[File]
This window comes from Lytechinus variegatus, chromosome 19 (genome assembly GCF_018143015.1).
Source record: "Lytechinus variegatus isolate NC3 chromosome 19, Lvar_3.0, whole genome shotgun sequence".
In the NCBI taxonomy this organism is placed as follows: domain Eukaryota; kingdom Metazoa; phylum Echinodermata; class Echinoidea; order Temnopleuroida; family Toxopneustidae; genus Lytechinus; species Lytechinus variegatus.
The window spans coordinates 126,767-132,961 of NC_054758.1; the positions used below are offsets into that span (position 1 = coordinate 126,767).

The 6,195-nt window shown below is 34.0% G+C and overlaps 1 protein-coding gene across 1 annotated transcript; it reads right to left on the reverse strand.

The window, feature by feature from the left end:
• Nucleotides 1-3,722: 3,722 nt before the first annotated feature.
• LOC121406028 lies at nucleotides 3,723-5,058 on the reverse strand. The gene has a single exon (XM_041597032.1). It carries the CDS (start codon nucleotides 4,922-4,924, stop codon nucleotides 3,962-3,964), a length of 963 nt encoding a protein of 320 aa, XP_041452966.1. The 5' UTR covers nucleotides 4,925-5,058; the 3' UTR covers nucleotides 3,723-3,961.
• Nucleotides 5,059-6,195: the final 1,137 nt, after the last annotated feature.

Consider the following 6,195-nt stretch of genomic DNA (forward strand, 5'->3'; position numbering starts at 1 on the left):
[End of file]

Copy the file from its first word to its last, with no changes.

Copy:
This window comes from Lytechinus variegatus, chromosome 19 (genome assembly GCF_018143015.1).
Source record: "Lytechinus variegatus isolate NC3 chromosome 19, Lvar_3.0, whole genome shotgun sequence".
In the NCBI taxonomy this organism is placed as follows: domain Eukaryota; kingdom Metazoa; phylum Echinodermata; class Echinoidea; order Temnopleuroida; family Toxopneustidae; genus Lytechinus; species Lytechinus variegatus.
The window spans coordinates 126,767-132,961 of NC_054758.1; the positions used below are offsets into that span (position 1 = coordinate 126,767).

The 6,195-nt window shown below is 34.0% G+C and overlaps 1 protein-coding gene across 1 annotated transcript; it reads right to left on the reverse strand.

The window, feature by feature from the left end:
• Nucleotides 1-3,722: 3,722 nt before the first annotated feature.
• LOC121406028 lies at nucleotides 3,723-5,058 on the reverse strand. The gene has a single exon (XM_041597032.1). It carries the CDS (start codon nucleotides 4,922-4,924, stop codon nucleotides 3,962-3,964), a length of 963 nt encoding a protein of 320 aa, XP_041452966.1. The 5' UTR covers nucleotides 4,925-5,058; the 3' UTR covers nucleotides 3,723-3,961.
• Nucleotides 5,059-6,195: the final 1,137 nt, after the last annotated feature.

Consider the following 6,195-nt stretch of genomic DNA (forward strand, 5'->3'; position numbering starts at 1 on the left):